Tuesday, February 19, 2013

Chris Perme's Fly Moves

    For the first week of my exchange, I spent most of my time getting acquainted with the theater spaces and some of the people working here at the Shakespeare Theatre Company (STC.)  By the second week I was involved in the nitty gritty of working shows in the Sydney Harman Hall. 
    The last performance of FELA! was on Sunday 2/10.  Immediately following the performance, we got straight to work loading out the scenery and clearing the space for the Washington Ballet to start loading in the next day.  The FELA! touring crew (which is an IATSE union crew) led the twenty or so non-union STC overhire stagehands during the strike.  During a Union work call, people are assigned positions which they stick to for the entire call.  There are Loaders, who stay on the loading truck to tightly pack all the boxes of equipment  together; Pushers, who stay on deck to load up equipment and strike soft goods and other pieces of scenery; Down Riggers, who work with packing chain motors and loading weights on the rail, and Up Riggers, who stay in the grid to detach various dead hung pieces.  I was an Up Rigger for the call, so I didn't get to see much of what other stagehands were doing, save for what I could see from the grid. 

    As an Up Rigger, me and one other stagehand, were responsible for lowering in dead hung masking, which was tied off through a device called a "Rabbit Ear".  This has a hole where the line comes up and a cinching lever that has an arm that doubles as a cleat to tie off the line.  I had never seen this device before, but it is easy to make and it gave me some inspiration as to how we might be able to integrate the principle into the Angus Bowmer Theatre grid at OSF.  Once the masking was down, we then began the slow process of lowering chain motors to the deck.  The FELA! tour put up about 20 chain motors for various purposes, mostly to hang electrics trusses.  These trusses were hung from "barrels," which are large pieces of pipe that lay across the grid ribbons. The motors themselves were hung from 3/8" aricraft cable swagged on both ends.  The work was slow because we couldn't lower the motors until the electricians struck the truss from said motors, so I spent most of the 5 hour call looking around the Harman grid and talking about the industry with the other Up Rigger, who is a seasoned stagehand.  This was insightful because I learned how flexible a non-union stagehand can be.  For example, an IATSE stagehand CANNOT touch any other department's equipment, no matter how helpful it may be to the entire process; it is against the rules.  Looking back on OSF's production of The White Snake for example, one stagehand moved a wardrobe cart through the hallway to its track at the beginning and end of each performance to assist the costumers.  This would be a complete NO-NO for an IATSE stagehand.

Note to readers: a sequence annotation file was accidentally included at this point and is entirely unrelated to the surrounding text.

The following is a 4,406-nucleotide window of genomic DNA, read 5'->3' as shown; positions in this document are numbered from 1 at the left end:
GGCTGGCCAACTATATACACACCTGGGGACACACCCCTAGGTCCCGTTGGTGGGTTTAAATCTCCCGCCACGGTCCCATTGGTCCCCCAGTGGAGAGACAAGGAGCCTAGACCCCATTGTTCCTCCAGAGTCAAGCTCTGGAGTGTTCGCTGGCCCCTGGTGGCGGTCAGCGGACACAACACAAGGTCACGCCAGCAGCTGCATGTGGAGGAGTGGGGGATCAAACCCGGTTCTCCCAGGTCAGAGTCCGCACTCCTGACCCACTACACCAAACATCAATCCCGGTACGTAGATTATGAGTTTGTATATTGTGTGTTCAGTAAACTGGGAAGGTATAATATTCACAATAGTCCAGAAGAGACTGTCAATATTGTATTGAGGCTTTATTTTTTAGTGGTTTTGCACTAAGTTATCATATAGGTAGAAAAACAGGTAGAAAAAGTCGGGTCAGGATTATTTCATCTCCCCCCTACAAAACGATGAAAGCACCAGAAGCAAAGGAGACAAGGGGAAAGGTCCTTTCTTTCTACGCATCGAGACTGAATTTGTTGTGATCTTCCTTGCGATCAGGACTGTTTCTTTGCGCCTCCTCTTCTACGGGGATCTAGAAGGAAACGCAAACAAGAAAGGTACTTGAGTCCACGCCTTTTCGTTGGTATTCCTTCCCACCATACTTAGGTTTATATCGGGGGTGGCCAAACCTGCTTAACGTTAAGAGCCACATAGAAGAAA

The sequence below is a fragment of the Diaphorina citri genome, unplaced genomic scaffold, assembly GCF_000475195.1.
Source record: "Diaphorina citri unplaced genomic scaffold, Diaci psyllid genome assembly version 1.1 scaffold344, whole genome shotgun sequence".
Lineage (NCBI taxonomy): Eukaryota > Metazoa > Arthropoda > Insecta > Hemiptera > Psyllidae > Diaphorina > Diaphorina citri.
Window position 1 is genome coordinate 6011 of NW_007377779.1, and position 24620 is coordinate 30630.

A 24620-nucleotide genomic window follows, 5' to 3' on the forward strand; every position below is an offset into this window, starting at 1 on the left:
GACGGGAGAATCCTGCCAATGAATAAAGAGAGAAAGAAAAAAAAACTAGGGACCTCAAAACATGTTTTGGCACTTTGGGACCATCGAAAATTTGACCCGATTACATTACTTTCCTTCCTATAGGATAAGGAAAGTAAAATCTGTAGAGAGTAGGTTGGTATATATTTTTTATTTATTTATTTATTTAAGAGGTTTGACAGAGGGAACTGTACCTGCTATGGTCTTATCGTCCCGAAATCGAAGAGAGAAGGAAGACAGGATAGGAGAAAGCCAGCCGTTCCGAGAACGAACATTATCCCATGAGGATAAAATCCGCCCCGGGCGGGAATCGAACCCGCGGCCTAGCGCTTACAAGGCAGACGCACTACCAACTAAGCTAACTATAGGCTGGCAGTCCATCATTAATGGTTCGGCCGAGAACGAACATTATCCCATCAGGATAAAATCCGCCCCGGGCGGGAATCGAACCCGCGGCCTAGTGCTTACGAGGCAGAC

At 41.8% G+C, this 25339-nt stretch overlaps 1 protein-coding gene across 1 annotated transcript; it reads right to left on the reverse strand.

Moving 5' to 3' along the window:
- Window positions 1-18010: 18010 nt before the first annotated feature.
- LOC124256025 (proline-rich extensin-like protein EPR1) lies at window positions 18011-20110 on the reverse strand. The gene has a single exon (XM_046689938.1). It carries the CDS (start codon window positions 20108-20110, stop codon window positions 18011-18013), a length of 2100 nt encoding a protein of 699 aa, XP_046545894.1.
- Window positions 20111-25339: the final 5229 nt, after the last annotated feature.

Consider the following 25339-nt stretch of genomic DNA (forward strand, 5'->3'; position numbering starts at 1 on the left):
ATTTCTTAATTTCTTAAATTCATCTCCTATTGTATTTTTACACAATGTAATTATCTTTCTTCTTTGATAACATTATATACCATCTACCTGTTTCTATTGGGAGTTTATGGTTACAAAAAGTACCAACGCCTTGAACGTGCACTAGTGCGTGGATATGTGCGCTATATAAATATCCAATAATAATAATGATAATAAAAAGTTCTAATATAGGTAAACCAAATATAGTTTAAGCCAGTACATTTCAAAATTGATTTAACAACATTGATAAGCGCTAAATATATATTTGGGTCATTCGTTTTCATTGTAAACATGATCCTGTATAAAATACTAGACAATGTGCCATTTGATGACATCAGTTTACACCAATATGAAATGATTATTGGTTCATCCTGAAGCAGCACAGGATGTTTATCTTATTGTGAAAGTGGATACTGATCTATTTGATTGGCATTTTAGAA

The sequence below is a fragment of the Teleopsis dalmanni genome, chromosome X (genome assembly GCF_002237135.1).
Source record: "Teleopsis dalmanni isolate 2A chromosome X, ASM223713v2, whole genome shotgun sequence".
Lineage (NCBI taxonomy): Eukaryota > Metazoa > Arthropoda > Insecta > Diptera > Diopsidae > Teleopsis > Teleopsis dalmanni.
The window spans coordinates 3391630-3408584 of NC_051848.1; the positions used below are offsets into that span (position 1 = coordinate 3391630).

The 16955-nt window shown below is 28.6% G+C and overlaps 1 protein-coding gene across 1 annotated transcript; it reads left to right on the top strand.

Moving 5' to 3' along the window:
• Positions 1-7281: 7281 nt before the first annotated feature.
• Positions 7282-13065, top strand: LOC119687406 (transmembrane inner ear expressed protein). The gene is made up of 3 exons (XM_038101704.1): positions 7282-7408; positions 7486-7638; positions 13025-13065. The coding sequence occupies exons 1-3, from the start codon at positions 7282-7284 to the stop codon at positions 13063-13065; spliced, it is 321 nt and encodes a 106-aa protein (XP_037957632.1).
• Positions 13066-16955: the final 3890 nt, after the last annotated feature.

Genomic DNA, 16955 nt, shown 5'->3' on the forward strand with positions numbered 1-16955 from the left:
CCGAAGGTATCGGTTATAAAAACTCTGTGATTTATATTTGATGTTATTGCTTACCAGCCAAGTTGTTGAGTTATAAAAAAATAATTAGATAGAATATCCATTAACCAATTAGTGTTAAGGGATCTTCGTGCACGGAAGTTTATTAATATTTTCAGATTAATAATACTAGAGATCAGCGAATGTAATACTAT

I was given the day off for the Monday load-in of the Washington Ballet, due to the fact that I would be working six days in a row for the performance.  Tuesday and Wednesday were tech days which lasted about 14 hours each: about  12 hours of tech rehearsals and taking care of various notes and two hours for lunch and dinner.  During the performance, I was assigned to the flyrail with three other people. During the first half of the performances there were as many 4 fly moves happening at one time.   The first piece was Dangerous Liaisons , a play that was adapted by a choreographer into a 1 hour ballet.  After a fifteen minute intermission, there were two more pieces which lasted about 35 minutes in total.  At the end of the second short piece, I had a cue to fly in a blackout drop a distance of about 20 feet slowly over the course of one song, which was about 3:30.  All of their fly rail is set in a "double purchase" which means that when you fly the piece, the arbor moves half as much as the batten.  So for 20 feet of batten to travel in, I had to move the arbor only ten feet over the course of 3:30, which is REALLLLY slow.  The trouble was finding the right speed to time the fly move with the length of the song.  The timing was very difficult to achieve, but by opening, I had it down to near perfection.  We had one preview on Wednesday night, opened Thursday, ran a night show on Friday, with two shows on Saturday and Sunday.  On Tuesday 2/19 we will be changing some of the flying pieces to prepare for one more week of the Washington Ballet running a new show.  We will be doing the same performance schedule as this past week. 

Chris Perme

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